The coronavirus pandemic has impacted harder on some people than others, exacerbating existing inequalities within our society. Its impact on minorities and those already disadvantaged has been particularly devastating.
The Irish Inter–Church Committee launched a series of resources last Autumn to equip churches to engage knowledgeably and with a Christian and biblically–informed perspective on this issue (see irishchurches.org/homeless). One of the resources provided questions that voters could ask canvassing election candidates to ascertain their position and policies on housing insecurity and homelessness.
However, since the advent of the coronavirus pandemic the public attention to housing insecurity and homelessness has waned and currently they are rarely in the news. The governments in each jurisdiction acted quickly and introduced measures to protect those who were at risk of losing their home so that they didn’t do so in the middle of a pandemic.
In the Republic of Ireland, three main interventions were made: a ban on evictions, a rent freeze and a pause on existing notices to quit. Additionally local authorities sourced extra beds for rough sleepers with the aim of reducing the need for people to share rooms. In Northern Ireland, provision was made for people to avail of mortgage payment pauses and B&B accommodation was used to house rough sleepers amongst other initiatives.
These measures had been advocated by homelessness services for many years and the evidence would indicate that they have been effective with a steady reduction in the number of people recorded as homeless since they were introduced. However the Dublin measures expired on 1st August (with the exception of people who are in receipt of the pandemic unemployment payment or wage subsidy), and the expiration of the furlough scheme in Northern Ireland on October 31st will undoubtedly lead to redundancies with consequent challenges for those affected to meet their rent or mortgage payments. So the question is what will happen now?
Homelessness service providers are concerned that there will be a return to the crisis we had before, and perhaps even worse as there have been no structural changes to the housing systems. Now that the temporary supports introduced during the pandemic have expired people will be under renewed financial pressure from rent, or increased mortgage arrears. With Brexit imminent the economic context now is clearly much more challenging with greatly increased unemployment and many with diminished incomes.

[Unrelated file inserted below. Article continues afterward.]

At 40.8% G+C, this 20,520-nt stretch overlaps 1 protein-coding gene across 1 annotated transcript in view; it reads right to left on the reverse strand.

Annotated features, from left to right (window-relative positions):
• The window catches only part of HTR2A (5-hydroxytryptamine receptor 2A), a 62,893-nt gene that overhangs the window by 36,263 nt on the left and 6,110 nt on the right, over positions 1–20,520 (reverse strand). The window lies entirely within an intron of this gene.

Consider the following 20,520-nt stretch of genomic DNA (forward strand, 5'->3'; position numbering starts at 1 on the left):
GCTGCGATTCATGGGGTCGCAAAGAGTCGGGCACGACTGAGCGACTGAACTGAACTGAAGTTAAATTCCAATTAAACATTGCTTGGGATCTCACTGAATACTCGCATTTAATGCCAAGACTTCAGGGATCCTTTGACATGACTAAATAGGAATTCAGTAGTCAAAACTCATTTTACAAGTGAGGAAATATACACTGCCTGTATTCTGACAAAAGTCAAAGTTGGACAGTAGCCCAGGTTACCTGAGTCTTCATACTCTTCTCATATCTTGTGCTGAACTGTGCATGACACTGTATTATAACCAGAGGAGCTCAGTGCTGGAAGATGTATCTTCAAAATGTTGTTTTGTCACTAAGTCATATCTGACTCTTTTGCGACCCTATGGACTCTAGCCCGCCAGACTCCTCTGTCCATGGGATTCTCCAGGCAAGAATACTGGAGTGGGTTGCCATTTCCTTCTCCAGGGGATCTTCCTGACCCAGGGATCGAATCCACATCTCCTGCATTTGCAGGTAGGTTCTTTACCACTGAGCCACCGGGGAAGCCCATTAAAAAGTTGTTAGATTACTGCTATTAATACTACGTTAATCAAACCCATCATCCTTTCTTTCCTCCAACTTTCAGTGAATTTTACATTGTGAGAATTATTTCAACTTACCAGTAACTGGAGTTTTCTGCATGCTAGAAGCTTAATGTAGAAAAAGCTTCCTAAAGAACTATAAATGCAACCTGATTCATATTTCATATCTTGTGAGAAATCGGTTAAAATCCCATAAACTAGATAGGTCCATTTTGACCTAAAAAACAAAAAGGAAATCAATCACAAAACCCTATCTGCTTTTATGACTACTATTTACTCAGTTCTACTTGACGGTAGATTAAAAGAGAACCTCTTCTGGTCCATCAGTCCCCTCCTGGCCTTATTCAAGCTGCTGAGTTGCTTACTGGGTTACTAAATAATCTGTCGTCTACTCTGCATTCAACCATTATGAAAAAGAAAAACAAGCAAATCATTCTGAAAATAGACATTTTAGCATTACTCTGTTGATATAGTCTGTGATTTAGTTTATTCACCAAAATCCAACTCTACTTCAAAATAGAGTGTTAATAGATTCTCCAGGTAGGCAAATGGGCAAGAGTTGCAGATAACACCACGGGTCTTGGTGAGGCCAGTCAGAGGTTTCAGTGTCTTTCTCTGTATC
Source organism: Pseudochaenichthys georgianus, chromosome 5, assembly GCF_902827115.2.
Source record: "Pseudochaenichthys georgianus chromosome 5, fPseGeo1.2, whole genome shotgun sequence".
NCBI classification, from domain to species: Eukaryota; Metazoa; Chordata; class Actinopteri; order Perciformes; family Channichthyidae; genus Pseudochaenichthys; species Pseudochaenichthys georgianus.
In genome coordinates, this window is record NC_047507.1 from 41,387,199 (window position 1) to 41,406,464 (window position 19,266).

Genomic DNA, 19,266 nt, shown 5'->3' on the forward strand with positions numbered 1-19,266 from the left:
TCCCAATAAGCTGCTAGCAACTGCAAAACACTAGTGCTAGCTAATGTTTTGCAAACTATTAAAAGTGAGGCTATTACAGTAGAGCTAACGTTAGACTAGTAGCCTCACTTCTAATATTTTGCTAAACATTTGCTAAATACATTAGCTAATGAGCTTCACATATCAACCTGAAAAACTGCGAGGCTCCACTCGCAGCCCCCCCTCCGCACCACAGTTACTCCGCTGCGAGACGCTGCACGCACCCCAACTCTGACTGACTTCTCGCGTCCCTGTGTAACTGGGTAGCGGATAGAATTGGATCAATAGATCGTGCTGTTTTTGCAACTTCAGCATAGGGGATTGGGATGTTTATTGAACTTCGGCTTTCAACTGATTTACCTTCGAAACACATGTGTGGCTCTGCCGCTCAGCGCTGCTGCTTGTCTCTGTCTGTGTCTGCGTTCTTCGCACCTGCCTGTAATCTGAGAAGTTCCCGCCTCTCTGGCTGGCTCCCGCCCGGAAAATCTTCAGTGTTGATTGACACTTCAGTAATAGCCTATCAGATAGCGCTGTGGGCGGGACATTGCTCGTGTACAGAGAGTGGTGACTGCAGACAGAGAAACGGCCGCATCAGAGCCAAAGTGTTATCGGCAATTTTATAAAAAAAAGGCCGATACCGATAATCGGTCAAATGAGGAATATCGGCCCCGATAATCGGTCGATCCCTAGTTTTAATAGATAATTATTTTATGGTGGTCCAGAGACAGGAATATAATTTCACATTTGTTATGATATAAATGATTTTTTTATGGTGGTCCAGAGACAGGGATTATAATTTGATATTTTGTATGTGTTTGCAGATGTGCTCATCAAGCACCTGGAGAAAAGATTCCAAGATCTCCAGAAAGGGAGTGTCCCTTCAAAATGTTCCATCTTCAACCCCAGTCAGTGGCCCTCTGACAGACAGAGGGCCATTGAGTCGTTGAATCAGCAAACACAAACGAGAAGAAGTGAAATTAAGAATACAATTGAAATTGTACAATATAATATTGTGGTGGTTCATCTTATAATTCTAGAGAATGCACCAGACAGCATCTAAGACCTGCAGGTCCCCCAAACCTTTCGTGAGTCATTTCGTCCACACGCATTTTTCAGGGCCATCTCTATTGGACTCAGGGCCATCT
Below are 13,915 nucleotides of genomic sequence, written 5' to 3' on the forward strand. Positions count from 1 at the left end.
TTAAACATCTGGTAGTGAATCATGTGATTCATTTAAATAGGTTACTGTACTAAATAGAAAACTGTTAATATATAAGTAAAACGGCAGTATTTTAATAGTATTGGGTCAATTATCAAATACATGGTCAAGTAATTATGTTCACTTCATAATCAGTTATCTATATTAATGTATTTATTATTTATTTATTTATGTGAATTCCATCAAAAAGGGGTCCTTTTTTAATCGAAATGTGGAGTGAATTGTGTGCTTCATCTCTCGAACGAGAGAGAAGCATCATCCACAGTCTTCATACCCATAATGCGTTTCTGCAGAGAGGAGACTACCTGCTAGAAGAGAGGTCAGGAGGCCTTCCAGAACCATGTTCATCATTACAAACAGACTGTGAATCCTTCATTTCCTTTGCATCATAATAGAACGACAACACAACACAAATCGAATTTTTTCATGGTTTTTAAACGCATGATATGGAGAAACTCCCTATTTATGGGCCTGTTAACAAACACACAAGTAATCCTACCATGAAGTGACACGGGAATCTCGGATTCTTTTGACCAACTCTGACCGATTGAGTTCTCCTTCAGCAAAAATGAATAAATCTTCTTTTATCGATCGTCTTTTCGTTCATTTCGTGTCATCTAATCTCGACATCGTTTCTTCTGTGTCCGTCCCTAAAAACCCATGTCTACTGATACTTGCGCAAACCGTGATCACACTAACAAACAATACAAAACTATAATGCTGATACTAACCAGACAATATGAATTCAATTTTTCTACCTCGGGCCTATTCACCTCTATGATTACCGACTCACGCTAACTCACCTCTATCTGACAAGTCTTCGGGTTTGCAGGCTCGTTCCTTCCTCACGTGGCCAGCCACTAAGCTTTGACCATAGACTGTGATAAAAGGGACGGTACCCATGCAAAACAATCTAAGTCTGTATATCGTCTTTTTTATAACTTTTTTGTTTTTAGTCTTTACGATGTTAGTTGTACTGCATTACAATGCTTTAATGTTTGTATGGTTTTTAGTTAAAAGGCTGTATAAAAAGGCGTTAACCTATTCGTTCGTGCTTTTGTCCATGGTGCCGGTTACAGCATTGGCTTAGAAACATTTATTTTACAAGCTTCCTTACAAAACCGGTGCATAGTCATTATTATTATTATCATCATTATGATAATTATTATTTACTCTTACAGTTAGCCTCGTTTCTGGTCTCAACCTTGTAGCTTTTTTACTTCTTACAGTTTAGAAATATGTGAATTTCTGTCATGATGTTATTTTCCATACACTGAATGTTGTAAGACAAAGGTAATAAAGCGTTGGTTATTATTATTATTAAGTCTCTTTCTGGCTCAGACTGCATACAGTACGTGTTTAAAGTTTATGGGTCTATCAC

This potential for renewed crisis forces us to consider what the meaning of home is. Is a house an asset, a financial investment, or a space that enables us to foster family life, community and human flourishing? If so then surely as a society we need to focus on ensuring that everyone is able to have a home where they can put down roots, without constant anxiety that they might lose it through forces outside their control.
The Irish Programme for Government includes several proposals to tackle the housing shortage including introducing cost rental schemes. The new Housing Minister, Darragh O’Brien has promised a housing plan in the next two months. Housing advocacy groups are pressing for measures to address shortage of supply (rather than inflationary measures to assist homebuyers) and funding available to local authorities to buy or build social housing has been increased. It’s cheaper for local authorities to build social housing themselves than buy it from developers.
In Northern Ireland there is less dependency on the private sector for provision of social housing needs, meaning less risk of a large increase in homelessness at the end of the Coronavirus Job Retention Scheme (known as the furlough scheme) and the Self–Employment Income Support Scheme, but mortgage holders and those who rent privately will nevertheless be affected. Many are living from pay packet to pay packet unable to build up any financial cushion for unexpected needs.
A challenge for Christian homeowners is to consider questions like what would it mean if my house didn’t increase in value? If house prices rise faster than wages then fewer and fewer people will ever be able to afford one and that is what we are seeing. If we object to development of social housing then the state will not be able to provide for the housing needs of its citizens. Is the price of my comfort and wealth that others will not have a secure place to make a home?
IICC’s six week study resource is called “In Six Months a Lot can Change” recognising that we can all be affected by housing insecurity in that one or two unfortunate events like job loss or relationship breakdown can quickly lead to struggling with rent or mortgage payments. How can we respond to this with empathy, compassion and hope?